As this is a burlesque show, be advised that roles may include striptease. While some burlesque experience is preferred, it is not mandatory and the audition will not require stripping.

COMICS:

Please come prepared with a one minute monologue and be prepared for a cold reading and short segment of movement in character shoes or high heels. Comic roles are character-trpe and will involve some physical/pratfall comedy.

These are paid positions.

Tentative show schedule is:
December 1st, 8th-10th, 13th-18th, and 20th-24th
Rehearsals will begin in mid-October, primarily on Sundays.

You will need daytime availability for 2 full-cast dress/tech rehearsals.

Auditions will be held in the multi-purpose room of the Hiawatha Artists’ Lofts building:
843 Hiawatha Place So. Seattle, WA 98144

Dancers Auditions:
12:00 noon-2:30pm August 27th and 6:00-8:30pm August 29th.
Comics Auditions:
2:30-4:00pm August 27th and 8:30-9:30pm August 29th

Dancers and comics, please RSVP (please send resume/bio and photo) for either audition date:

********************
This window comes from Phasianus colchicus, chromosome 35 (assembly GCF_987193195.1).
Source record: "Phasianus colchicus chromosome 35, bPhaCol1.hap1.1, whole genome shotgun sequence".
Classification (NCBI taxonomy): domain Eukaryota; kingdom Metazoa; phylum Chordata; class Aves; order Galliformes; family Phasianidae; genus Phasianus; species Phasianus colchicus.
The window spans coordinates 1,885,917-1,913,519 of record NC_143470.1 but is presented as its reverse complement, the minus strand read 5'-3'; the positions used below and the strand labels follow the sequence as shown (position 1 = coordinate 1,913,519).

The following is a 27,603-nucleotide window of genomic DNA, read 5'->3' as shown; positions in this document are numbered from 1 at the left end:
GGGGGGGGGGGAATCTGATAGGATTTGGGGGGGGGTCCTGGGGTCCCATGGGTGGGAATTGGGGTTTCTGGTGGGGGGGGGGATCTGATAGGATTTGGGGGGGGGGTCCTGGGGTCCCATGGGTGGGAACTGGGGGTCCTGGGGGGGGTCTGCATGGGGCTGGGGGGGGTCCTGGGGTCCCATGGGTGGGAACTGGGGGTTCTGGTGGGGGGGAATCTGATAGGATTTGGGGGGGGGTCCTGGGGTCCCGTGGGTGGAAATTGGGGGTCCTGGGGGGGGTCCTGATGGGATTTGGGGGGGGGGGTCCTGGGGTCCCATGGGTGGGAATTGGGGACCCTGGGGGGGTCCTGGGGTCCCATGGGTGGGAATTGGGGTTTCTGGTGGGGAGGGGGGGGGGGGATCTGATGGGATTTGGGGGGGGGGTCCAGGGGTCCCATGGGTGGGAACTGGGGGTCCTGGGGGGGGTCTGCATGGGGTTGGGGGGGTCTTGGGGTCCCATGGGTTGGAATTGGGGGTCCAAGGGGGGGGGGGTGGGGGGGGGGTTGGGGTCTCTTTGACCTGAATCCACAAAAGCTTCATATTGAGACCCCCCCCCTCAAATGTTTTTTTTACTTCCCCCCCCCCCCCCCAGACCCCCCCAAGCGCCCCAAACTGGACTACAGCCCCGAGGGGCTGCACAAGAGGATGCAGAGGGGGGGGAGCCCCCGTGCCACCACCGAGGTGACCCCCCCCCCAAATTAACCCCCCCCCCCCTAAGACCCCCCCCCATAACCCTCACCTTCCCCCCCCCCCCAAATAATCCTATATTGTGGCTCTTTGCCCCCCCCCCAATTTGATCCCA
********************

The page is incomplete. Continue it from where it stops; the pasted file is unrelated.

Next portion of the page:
sweets.audition.2011@gmail.com

Performers in other disciplines, please send a resume, photo and links to video to: sweets.audition.2011@gmail.com

Imagine yourself as part of this….

What’s in a theme: from Sci-fi to Road Strip to… Kate Bush?

•08/16/2011 • Leave a Comment

TUSH! by Dineaphoto.com

In what may be the most amusing show title of the month: It Came From Planet TUSH! lands at Olympia’s Capitol Theater August 20. The show stars the ladies of TUSH! serving it up sci-fi style with special guests including Mercury Troy (the Seattle starlet who was featured in A Wink and a Smile performing her creepy “Little Red Riding Hood” number). Most recently mademoiselle Mercury played a cheeky usherette in Valkyrie’s Sideshow Sirens, where she melted hearts as well as butter. TUSH! Burlesque is a collective of brash and creative women formed in Olympia, Washington in 2009 for the purpose of rebelling against the status quo’s standards of beauty and behavior. They present regular burlesque shows in our sister city of Olympia and also perform in diverse cabaret and circus events regionally. It Came From Planet TUSH! promises dance, trapeze, and risqué material- all of which sounds like a Saturday night well spent. Tickets and more information HERE.

Mercury Troy in "Film Shot" by Daniela Dusak.

TUSH! in Olympia August 20.

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Sailor St. Claire by ELD Images